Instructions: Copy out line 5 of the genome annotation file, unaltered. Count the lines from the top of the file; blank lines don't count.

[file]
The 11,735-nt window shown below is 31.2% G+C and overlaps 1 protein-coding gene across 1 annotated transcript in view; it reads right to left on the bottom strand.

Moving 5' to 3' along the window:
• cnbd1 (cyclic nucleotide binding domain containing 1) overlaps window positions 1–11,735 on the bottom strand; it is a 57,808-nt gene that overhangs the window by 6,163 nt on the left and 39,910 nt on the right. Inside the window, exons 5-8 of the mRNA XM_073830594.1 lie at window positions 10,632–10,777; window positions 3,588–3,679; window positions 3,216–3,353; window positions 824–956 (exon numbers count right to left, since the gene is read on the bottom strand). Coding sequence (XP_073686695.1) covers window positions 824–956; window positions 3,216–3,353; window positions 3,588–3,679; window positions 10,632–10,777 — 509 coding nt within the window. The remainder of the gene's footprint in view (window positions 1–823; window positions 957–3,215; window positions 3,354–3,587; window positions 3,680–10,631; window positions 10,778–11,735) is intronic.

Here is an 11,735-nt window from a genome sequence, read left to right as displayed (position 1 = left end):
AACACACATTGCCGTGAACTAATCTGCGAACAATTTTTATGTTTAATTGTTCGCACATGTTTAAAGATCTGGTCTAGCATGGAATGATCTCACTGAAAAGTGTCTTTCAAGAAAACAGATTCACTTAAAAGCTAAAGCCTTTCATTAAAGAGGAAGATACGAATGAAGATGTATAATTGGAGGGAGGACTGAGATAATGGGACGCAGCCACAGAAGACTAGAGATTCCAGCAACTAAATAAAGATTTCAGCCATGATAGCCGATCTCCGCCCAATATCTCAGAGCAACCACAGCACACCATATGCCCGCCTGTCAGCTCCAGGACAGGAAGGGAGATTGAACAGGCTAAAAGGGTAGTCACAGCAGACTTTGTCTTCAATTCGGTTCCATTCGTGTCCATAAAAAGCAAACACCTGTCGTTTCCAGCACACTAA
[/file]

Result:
AACACACATTGCCGTGAACTAATCTGCGAACAATTTTTATGTTTAATTGTTCGCACATGTTTAAAGATCTGGTCTAGCATGGAATGATCTCACTGAAAAGTGTCTTTCAAGAAAACAGATTCACTTAAAAGCTAAAGCCTTTCATTAAAGAGGAAGATACGAATGAAGATGTATAATTGGAGGGAGGACTGAGATAATGGGACGCAGCCACAGAAGACTAGAGATTCCAGCAACTAAATAAAGATTTCAGCCATGATAGCCGATCTCCGCCCAATATCTCAGAGCAACCACAGCACACCATATGCCCGCCTGTCAGCTCCAGGACAGGAAGGGAGATTGAACAGGCTAAAAGGGTAGTCACAGCAGACTTTGTCTTCAATTCGGTTCCATTCGTGTCCATAAAAAGCAAACACCTGTCGTTTCCAGCACACTAA